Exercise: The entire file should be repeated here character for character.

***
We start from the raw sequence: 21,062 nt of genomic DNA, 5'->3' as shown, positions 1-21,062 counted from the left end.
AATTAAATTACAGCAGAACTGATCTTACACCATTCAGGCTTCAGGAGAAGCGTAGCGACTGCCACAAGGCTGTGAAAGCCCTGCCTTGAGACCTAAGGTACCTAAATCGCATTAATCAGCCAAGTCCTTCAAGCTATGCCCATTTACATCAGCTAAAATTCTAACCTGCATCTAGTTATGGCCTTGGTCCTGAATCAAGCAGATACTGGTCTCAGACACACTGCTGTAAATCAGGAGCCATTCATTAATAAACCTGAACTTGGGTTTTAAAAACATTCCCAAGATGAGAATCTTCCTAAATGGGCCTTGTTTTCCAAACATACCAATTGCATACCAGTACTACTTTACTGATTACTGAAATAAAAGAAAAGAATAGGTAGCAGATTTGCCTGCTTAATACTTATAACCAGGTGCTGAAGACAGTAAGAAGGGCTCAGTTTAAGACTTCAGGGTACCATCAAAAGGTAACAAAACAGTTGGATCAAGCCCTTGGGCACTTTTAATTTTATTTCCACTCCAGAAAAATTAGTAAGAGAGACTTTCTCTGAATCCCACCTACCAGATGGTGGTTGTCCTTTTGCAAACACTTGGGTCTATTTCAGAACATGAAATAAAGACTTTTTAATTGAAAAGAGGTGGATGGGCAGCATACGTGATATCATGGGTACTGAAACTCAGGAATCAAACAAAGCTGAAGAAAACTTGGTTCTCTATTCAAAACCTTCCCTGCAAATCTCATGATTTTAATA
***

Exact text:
We start from the raw sequence: 21,062 nt of genomic DNA, 5'->3' as shown, positions 1-21,062 counted from the left end.
AATTAAATTACAGCAGAACTGATCTTACACCATTCAGGCTTCAGGAGAAGCGTAGCGACTGCCACAAGGCTGTGAAAGCCCTGCCTTGAGACCTAAGGTACCTAAATCGCATTAATCAGCCAAGTCCTTCAAGCTATGCCCATTTACATCAGCTAAAATTCTAACCTGCATCTAGTTATGGCCTTGGTCCTGAATCAAGCAGATACTGGTCTCAGACACACTGCTGTAAATCAGGAGCCATTCATTAATAAACCTGAACTTGGGTTTTAAAAACATTCCCAAGATGAGAATCTTCCTAAATGGGCCTTGTTTTCCAAACATACCAATTGCATACCAGTACTACTTTACTGATTACTGAAATAAAAGAAAAGAATAGGTAGCAGATTTGCCTGCTTAATACTTATAACCAGGTGCTGAAGACAGTAAGAAGGGCTCAGTTTAAGACTTCAGGGTACCATCAAAAGGTAACAAAACAGTTGGATCAAGCCCTTGGGCACTTTTAATTTTATTTCCACTCCAGAAAAATTAGTAAGAGAGACTTTCTCTGAATCCCACCTACCAGATGGTGGTTGTCCTTTTGCAAACACTTGGGTCTATTTCAGAACATGAAATAAAGACTTTTTAATTGAAAAGAGGTGGATGGGCAGCATACGTGATATCATGGGTACTGAAACTCAGGAATCAAACAAAGCTGAAGAAAACTTGGTTCTCTATTCAAAACCTTCCCTGCAAATCTCATGATTTTAATA